Clinical characteristics of the 254 female patients with type 2 diabetes enrolled in this study are as follows: mean age, duration of diabetes, BMI, A1C, systolic blood pressure, diastolic blood pressure, and plasma total cholesterol, triglyceride, HDL cholesterol, and serum DHEA-S concentration were 66.0 ± 10.9 years, 14.5 ± 10.3 years, 22.8 ± 3.5 kg/m2, 7.5 ± 1.2%, 131 ± 17 mmHg, 72 ± 10 mmHg, 5.33 ± 0.83 mmol/l, 1.38 ± 0.85 mmol/l, 1.53 ± 0.44 mmol/l, and 718 ± 477 ng/ml, respectively. Serum DHEA-S concentrations in patients with normoalbuminuria (n = 148), microalbuminuria (n = 78), and macroalbuminuria (n = 28) were 779 ± 487 ng/ml, 681 ± 455 ng/ml, and 499 ± 421 ng/ml, respectively. Serum DHEA-S concentrations were lower in patients with macroalbuminuria than those with normoalbuminuria (P = 0.0041). Inverse correlation was found between serum DHEA-S concentrations and logUAE (r = −0.171, P = 0.0061) (Fig. 1A), which is applicable to patients with menopause (r = −0.147, P = 0.0216). Age (r = 0.261, P < 0.0001), duration of diabetes (r = 0.218, P = 0.0010), BMI (r = 0.233, P = 0.0005), A1C (r = 0.179, P = 0.0023), systolic blood pressure (r = 0.347, P < 0.0001), and plasma triglyceride concentrations (r = 0.135, P = 0.0374) were positively associated with logUAE, whereas plasma HDL cholesterol concentration (r = −0.154, P = 0.0174) was inversely associated with logUAE. Multiple regression analysis demonstrated that duration of diabetes (β = 0.191, P = 0.0057), BMI (β = 0.161, P = 0.0162), systolic blood pressure (β = 0.279, P = 0.0007), and serum DHEA-S concentrations (β = −0.160, P = 0.0182) were independent determinants of logUAE. Serum DHEA-S concentrations correlated inversely with PWV (r = −0.232, P = 0.0038) (Fig. 1B), which is applicable to patients with menopause (r = −0.215, P = 0.0074).

The present study found inverse associations between serum DHEA-S concentrations and degree of UAE and between serum DHEA-S concentrations and PWV. Low serum concentrations of DHEA-S are associated with decreased insulin sensitivity, decreased HDL cholesterol, increased platelet aggregation (1114), endothelial dysfunction, and low-grade chronic inflammation (15,16); these factors are associated with both elevated UAE and higher CVD mortality (1720). The inverse association between serum DHEA-S concentrations and degree of UAE might be partially explained by the positive association between degree of UAE and duration of diabetes because Parker et al. (21) previously demonstrated that low serum DHEA concentration is a marker of chronic disease. To our knowledge, this is the first study that has examined the relationship between serum DHEA-S concentrations and degree of UAE in women with type 2 diabetes. However, the cross-sectional nature of our study does not permit determination of causality. Large prospective trials and interventional studies are needed to better assess the relationship between serum DHEA-S concentrations and degree of UAE in women with type 2 diabetes.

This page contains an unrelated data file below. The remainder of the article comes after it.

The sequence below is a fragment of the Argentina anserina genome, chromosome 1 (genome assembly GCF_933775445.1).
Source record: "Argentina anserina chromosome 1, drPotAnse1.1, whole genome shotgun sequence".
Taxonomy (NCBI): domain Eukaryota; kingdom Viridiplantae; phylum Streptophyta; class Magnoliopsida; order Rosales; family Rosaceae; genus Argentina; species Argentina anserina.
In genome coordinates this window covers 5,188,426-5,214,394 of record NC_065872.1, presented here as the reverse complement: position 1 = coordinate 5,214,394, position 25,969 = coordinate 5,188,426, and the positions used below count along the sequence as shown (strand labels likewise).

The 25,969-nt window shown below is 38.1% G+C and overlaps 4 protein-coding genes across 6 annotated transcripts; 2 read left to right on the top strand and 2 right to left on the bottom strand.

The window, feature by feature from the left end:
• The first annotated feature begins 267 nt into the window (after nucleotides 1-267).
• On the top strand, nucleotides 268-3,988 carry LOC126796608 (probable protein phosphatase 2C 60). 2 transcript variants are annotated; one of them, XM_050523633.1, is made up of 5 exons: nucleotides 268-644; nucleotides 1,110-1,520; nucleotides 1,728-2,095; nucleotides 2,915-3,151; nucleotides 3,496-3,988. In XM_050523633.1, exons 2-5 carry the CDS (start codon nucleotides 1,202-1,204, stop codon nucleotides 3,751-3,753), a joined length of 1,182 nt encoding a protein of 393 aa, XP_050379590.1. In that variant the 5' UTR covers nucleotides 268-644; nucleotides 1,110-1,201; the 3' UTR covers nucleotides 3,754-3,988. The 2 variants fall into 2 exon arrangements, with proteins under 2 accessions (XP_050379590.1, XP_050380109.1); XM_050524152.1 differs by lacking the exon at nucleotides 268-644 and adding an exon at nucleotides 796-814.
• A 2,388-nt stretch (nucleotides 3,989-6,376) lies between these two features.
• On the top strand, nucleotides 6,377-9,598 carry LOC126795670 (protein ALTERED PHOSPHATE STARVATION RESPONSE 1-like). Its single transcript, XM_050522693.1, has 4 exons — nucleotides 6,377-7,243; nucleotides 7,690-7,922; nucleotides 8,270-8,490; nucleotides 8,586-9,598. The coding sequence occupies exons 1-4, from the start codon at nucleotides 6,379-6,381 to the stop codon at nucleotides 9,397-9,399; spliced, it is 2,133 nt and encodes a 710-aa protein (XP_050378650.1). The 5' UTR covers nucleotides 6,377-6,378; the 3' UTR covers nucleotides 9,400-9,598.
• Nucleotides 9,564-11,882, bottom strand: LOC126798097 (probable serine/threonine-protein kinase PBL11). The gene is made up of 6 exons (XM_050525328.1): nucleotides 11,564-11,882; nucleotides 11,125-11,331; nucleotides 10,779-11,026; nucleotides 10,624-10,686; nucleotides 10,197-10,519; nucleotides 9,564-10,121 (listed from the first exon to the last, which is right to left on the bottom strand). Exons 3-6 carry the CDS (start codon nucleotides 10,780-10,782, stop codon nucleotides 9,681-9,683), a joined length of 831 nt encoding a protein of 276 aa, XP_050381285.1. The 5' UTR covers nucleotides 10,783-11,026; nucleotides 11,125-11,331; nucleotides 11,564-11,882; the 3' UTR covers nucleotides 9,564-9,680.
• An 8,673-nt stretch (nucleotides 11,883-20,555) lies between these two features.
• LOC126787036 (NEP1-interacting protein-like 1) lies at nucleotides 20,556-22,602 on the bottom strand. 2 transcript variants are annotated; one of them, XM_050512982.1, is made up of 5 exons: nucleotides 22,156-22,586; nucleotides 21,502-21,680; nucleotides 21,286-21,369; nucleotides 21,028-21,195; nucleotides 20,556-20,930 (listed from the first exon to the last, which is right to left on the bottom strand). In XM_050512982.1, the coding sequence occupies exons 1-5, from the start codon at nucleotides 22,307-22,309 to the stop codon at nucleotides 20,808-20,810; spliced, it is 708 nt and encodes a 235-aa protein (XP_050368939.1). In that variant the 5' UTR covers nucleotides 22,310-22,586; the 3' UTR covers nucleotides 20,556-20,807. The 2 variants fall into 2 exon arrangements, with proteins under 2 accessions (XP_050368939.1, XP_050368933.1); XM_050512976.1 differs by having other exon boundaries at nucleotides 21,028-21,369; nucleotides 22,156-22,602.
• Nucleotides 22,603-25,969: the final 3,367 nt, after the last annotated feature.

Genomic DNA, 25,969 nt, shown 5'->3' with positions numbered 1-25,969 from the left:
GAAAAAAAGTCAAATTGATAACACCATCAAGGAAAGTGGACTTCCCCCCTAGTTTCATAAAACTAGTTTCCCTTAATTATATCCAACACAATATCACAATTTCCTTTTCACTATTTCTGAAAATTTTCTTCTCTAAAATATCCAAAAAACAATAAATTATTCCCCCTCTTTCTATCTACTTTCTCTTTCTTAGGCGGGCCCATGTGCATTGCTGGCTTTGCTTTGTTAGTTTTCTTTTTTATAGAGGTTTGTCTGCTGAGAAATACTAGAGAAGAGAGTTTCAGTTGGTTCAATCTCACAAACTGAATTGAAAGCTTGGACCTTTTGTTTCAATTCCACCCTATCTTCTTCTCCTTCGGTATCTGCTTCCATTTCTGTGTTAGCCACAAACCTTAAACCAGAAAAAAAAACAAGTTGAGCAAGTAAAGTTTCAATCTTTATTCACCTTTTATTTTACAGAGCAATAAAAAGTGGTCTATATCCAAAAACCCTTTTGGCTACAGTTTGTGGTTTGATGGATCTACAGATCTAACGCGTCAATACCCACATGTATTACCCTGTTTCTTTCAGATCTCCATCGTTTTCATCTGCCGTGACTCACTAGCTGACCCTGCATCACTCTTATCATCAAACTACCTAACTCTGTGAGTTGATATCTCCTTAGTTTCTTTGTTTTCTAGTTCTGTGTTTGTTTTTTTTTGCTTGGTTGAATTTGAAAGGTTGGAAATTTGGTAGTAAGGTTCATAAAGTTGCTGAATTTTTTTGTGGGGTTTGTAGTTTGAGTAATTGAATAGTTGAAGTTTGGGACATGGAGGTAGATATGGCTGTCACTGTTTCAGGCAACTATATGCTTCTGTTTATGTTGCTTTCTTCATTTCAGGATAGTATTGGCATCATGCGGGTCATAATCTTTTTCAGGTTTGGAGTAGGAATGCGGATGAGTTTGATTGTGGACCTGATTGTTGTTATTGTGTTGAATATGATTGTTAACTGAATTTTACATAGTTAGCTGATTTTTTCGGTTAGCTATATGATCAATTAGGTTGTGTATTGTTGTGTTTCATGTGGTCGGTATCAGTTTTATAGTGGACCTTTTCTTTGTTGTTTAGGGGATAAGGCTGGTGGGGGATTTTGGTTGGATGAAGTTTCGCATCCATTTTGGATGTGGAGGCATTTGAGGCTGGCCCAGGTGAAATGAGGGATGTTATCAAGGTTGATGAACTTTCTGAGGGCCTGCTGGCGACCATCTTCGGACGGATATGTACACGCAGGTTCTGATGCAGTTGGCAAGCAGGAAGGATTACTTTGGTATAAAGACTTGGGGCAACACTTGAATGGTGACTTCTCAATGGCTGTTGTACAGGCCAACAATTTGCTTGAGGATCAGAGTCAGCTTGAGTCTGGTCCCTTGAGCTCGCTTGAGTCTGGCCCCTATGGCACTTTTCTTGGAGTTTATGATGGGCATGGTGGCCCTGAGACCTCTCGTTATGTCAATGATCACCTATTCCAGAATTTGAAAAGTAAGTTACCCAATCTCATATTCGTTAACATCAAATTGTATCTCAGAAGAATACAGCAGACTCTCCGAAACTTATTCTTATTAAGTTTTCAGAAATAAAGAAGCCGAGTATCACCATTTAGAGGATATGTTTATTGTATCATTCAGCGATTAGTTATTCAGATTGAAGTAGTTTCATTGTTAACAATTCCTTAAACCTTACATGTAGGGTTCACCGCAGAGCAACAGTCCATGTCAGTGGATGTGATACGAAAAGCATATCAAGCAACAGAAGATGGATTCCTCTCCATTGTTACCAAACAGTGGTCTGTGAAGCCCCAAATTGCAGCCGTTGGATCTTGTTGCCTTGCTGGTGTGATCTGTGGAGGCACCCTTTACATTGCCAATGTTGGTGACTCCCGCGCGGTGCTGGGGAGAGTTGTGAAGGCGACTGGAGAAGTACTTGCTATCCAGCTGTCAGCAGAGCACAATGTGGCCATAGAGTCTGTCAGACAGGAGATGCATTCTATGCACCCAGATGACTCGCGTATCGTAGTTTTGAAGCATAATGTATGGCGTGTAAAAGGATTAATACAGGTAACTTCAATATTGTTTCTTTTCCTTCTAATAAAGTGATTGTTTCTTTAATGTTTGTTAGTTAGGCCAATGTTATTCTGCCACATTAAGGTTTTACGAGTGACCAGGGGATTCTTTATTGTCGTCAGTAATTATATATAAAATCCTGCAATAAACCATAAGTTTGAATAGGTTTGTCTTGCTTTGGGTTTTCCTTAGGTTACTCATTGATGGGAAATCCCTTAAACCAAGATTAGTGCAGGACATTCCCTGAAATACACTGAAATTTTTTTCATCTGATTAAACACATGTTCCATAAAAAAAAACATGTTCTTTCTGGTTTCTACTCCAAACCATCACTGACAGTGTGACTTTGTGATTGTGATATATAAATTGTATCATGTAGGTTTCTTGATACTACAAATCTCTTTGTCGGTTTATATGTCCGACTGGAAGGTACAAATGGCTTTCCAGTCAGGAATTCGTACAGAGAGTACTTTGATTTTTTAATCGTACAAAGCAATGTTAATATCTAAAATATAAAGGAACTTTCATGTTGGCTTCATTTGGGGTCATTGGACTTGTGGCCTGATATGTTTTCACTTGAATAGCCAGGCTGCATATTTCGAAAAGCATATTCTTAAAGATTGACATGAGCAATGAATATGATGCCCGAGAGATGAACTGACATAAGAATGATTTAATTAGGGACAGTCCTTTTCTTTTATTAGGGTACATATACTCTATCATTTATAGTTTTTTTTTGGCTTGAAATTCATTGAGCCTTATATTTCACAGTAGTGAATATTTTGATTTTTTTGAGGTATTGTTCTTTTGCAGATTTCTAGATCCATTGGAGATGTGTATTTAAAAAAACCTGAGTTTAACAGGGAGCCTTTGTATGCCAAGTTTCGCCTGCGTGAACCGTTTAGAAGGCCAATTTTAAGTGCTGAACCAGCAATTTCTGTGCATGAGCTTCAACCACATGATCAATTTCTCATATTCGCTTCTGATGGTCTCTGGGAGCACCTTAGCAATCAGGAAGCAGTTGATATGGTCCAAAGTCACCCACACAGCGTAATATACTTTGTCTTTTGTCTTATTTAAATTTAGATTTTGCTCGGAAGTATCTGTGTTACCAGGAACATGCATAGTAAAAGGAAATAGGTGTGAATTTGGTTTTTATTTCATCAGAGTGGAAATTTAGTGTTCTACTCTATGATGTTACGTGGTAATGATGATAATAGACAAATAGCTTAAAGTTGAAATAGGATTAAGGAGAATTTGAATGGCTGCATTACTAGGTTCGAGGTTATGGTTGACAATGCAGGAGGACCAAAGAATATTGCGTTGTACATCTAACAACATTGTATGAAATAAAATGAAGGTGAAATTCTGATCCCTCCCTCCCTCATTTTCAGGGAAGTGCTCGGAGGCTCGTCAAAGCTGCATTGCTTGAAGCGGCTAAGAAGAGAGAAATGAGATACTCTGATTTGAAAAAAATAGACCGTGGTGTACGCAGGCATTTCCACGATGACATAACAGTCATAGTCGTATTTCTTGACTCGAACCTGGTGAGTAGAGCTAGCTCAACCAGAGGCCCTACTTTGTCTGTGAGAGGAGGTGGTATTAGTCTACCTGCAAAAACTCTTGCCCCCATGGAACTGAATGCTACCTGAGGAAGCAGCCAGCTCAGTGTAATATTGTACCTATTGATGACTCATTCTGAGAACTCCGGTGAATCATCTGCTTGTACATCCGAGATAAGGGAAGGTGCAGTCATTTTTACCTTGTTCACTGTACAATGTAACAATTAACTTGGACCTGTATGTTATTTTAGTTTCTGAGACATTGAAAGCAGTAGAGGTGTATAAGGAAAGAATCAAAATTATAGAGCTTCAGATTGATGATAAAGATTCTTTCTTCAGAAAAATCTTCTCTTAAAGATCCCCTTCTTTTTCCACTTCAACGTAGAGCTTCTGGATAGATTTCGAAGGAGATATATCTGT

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Published ahead of print at http://care.diabetesjournals.org on 15 March 2007. DOI: 10.2337/dc06-2325.